Nearby: Fairfax Parks Reopening — “The Park Authority has begun reopening of parking lots and parks in the park system to be open for the Memorial Day weekend. Park Authority staff will begin the process of clearing barricades and opening parking lots at all 427 parks for our community on Wednesday, May 20 through Friday, May 22. These parks will reopen for limited use in accordance with COVID-19 safety guidelines.” [Fairfax County]
Today is the summer solstice — pools are open, schools are out, the Fourth of July is around the corner — but the planned 22,000 square foot beer garden outside Clarendon is still shuttered.
“The Lot,” owned by local restaurant scene veteran Mike Bramson, was originally supposed to open in the summer of 2017. Then that got pushed back to the summer of 2018. Then spring of 2019. After some additional construction, Bramson told Eater he was anticipating an opening earlier this month.
Located at 3217 10th Street N., at the busy corner of 10th Street N. and Wilson Blvd, The Lot looks mostly complete from the outside. There are new trees, a fence, picnic bench seating, string lighting, a pergola and a pair of large signs. What there is not, yet, is any sign of life.
Bramson did not respond to requests for comment from ARLnow, but a review of Arlington County permitting activity shows that his efforts to get county permitting and zoning officials to allow him to build new bathrooms and a food prep area, and to open the beer garden, have all been rejected.
The issue seems to be existential for Bramson’s would-be business. In short, there does not appear to be a legal mechanism to allow a standalone, permanent beer garden in Arlington County.
The reason for the rejection of The Lot’s zoning applications to open as an outdoor cafe, county officials say and permitting records indicate, is that under Arlington County code an outdoor cafe must be an accessory use to a physical, indoor restaurant. Furthermore, an outdoor cafe can’t have more seating than the indoor restaurant.
The Lot has no indoor seating and was planning to serve food from food trucks.
“The building permit under review is for interior alterations to the existing building; to create restrooms (required by Inspections Services Division) and a food prep area (required by the Public Health Division) in order to use the outdoor café area and beverage trucks,” Gina Wimpey, spokeswoman for Arlington’s Dept. of Community Planning, Housing & Development, told ARLnow via email.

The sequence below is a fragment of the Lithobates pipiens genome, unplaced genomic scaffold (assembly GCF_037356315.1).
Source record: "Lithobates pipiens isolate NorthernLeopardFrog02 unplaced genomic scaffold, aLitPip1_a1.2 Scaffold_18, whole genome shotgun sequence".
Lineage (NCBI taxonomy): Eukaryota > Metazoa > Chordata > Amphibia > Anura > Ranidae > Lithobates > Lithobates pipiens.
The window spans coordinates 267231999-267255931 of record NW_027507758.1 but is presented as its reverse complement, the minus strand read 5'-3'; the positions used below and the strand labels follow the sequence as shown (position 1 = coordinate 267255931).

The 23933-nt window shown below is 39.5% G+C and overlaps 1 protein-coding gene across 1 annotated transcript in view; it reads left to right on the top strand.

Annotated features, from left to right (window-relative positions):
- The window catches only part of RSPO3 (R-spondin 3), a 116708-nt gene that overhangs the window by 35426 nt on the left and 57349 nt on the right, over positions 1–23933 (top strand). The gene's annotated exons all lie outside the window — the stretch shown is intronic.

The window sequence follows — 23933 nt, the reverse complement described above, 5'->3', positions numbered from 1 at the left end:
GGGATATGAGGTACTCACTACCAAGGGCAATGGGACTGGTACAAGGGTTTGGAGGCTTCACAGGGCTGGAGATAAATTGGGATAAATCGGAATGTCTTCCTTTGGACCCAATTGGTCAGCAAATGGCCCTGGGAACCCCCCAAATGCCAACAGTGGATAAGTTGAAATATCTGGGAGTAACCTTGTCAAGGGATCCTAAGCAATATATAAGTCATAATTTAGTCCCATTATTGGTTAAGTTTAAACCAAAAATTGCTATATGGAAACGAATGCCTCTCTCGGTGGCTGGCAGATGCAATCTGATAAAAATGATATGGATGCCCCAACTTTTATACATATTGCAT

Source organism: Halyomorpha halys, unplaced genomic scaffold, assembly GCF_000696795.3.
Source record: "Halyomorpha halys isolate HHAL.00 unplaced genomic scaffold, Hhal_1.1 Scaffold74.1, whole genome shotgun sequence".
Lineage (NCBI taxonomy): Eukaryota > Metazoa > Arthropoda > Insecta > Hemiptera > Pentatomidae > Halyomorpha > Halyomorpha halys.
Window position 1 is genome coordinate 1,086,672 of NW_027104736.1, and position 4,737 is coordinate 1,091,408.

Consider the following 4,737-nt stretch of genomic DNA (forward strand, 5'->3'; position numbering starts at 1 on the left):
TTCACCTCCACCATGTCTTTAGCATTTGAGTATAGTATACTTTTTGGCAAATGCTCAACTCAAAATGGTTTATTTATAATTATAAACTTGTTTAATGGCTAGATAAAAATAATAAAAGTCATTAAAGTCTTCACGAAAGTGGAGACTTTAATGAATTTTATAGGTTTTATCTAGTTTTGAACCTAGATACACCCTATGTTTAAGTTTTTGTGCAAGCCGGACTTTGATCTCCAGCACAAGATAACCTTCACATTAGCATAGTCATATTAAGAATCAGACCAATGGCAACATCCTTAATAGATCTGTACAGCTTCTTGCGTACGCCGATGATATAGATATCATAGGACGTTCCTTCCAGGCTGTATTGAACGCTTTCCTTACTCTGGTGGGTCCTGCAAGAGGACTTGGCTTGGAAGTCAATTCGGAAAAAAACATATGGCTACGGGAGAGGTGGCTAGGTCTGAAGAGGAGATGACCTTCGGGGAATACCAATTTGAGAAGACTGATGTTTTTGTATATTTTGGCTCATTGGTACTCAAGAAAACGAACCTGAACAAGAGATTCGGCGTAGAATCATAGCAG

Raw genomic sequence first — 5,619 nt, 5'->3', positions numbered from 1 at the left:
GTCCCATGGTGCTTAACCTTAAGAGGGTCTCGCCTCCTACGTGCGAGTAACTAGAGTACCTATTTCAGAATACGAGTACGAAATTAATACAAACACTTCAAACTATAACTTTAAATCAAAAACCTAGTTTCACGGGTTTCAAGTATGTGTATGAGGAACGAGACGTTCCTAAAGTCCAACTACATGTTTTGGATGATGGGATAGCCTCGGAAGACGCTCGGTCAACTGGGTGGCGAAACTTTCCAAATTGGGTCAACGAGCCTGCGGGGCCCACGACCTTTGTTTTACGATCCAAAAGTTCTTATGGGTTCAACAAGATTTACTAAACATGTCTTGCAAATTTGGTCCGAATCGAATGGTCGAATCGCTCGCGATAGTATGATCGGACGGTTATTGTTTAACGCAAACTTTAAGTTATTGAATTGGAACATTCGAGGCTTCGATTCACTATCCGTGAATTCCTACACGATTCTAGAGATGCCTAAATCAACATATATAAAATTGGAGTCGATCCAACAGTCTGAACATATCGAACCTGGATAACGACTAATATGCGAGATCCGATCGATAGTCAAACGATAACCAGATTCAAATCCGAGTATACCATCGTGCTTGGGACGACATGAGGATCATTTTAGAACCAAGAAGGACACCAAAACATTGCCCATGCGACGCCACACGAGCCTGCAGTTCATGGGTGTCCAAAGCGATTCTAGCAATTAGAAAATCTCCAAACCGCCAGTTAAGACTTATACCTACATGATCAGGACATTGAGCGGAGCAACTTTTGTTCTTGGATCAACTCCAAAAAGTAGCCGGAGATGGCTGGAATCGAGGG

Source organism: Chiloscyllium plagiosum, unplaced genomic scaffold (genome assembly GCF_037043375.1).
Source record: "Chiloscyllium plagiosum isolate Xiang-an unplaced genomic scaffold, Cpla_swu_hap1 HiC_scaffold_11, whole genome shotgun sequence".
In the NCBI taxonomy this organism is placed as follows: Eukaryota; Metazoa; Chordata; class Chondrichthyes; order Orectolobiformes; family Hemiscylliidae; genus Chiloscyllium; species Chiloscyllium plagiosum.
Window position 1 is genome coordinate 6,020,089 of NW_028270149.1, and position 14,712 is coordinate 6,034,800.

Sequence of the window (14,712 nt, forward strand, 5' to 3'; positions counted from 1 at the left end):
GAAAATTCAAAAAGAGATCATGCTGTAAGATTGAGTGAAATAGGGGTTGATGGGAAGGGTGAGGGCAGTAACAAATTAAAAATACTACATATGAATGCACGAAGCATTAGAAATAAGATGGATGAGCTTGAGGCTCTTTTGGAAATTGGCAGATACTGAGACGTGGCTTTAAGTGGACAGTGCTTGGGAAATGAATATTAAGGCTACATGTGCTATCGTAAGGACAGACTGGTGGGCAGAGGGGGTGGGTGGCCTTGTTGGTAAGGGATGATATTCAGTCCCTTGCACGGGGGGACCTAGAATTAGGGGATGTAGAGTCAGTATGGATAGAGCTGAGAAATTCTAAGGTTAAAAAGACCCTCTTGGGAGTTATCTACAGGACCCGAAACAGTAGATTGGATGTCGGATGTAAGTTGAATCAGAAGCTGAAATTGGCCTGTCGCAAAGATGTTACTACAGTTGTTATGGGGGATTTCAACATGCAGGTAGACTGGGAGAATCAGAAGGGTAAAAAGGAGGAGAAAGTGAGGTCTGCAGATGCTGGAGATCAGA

“Since they included the outdoor café space in the permit, Zoning cannot approve the café space in the absence of a restaurant with indoor seating (required by the Zoning Ordinance),” Wimpey added.
Luckily for The Lot, there does appear to be a possible workaround. It could figuratively latch itself to a nearby restaurant — Bramson’s Social Restaurant Group owns Pamplona and Bar Bao in Clarendon — and operate on a temporary basis.
“They can open the outdoor café as a short-term use associated with other restaurants within 2,000 feet, but it must have more indoor seats than the proposed outdoor café,” Wimpey said. “This has been discussed with the applicant and they’re working towards a solution. Until the Certificate of Occupancy for the short-term use is issued, the building permit cannot be issued.”
So why can The Stand, a Social Restaurant Group-owned food kiosk in Crystal City, continue serving without indoor seating? Because it technically isn’t considered an outdoor cafe under county code.
“1601 Crystal Drive [The Stand] currently has a Certificate of Occupancy for a food service kiosk and has had one in this location since at least the late-1990s,” Wimpey said.
Beer gardens have been blossoming around the D.C. area over the past few years — including in Arlington, next to bricks-and-mortar restaurants — and are a popular warm weather destination. But Wimpey said there is no movement in Arlington County’s policy-setting ranks to allow stand-alone beer gardens.
“There isn’t anything planned in the proposed 2019-2020 work program,” she said,.